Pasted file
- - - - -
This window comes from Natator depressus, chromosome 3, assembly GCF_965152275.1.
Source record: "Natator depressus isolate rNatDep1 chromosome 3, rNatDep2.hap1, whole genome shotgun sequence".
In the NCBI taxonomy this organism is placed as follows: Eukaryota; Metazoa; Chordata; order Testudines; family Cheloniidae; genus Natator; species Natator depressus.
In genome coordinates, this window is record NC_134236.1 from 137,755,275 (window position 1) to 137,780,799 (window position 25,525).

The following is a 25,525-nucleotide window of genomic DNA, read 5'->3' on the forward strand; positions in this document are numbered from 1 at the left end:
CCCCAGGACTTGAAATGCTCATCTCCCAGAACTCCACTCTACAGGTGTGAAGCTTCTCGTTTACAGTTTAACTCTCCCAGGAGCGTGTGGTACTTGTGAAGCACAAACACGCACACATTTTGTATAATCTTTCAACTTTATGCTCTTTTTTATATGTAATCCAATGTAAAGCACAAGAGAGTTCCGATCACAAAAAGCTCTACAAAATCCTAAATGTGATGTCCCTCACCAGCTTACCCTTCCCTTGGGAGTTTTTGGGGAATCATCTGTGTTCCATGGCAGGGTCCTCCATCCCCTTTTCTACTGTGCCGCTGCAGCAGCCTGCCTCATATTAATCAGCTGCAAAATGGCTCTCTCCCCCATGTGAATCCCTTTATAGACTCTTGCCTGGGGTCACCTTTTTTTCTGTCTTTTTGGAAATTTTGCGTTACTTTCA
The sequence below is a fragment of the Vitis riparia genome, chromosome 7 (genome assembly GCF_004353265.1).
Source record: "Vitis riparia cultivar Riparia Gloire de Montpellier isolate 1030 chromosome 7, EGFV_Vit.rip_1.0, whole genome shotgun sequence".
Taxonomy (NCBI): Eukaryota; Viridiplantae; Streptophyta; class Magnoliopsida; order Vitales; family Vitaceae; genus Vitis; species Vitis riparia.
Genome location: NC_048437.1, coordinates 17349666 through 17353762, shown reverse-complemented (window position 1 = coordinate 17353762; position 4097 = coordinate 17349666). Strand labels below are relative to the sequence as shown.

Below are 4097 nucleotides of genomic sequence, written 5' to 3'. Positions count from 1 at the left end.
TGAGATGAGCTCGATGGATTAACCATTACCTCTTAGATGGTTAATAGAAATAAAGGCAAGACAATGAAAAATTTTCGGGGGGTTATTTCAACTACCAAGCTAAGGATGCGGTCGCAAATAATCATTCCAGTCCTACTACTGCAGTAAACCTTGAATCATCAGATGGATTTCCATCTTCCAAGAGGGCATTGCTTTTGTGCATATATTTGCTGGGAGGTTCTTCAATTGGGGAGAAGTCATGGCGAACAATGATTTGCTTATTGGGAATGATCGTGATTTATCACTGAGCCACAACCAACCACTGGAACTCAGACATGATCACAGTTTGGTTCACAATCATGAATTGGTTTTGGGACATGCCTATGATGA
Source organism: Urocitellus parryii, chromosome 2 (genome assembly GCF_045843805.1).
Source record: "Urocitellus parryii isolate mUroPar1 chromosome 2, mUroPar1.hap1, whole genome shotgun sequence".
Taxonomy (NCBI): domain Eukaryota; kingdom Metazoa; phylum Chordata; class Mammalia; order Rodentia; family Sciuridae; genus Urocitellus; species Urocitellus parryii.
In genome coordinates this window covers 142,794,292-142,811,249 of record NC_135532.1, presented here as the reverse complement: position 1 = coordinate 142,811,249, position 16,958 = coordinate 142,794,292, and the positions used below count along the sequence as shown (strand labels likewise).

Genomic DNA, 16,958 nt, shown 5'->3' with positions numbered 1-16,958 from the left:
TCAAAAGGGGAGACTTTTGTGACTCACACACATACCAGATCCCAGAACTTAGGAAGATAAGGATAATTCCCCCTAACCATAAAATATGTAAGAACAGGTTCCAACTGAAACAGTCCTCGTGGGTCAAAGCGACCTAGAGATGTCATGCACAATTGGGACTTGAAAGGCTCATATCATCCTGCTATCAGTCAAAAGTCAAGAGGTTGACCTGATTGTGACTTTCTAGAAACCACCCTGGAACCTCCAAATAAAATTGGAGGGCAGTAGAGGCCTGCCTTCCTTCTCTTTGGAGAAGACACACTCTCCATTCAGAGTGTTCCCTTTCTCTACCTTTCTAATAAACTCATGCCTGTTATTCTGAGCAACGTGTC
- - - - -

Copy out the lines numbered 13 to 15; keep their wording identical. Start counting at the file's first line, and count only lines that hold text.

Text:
Source organism: Urocitellus parryii, chromosome 2 (genome assembly GCF_045843805.1).
Source record: "Urocitellus parryii isolate mUroPar1 chromosome 2, mUroPar1.hap1, whole genome shotgun sequence".
Taxonomy (NCBI): domain Eukaryota; kingdom Metazoa; phylum Chordata; class Mammalia; order Rodentia; family Sciuridae; genus Urocitellus; species Urocitellus parryii.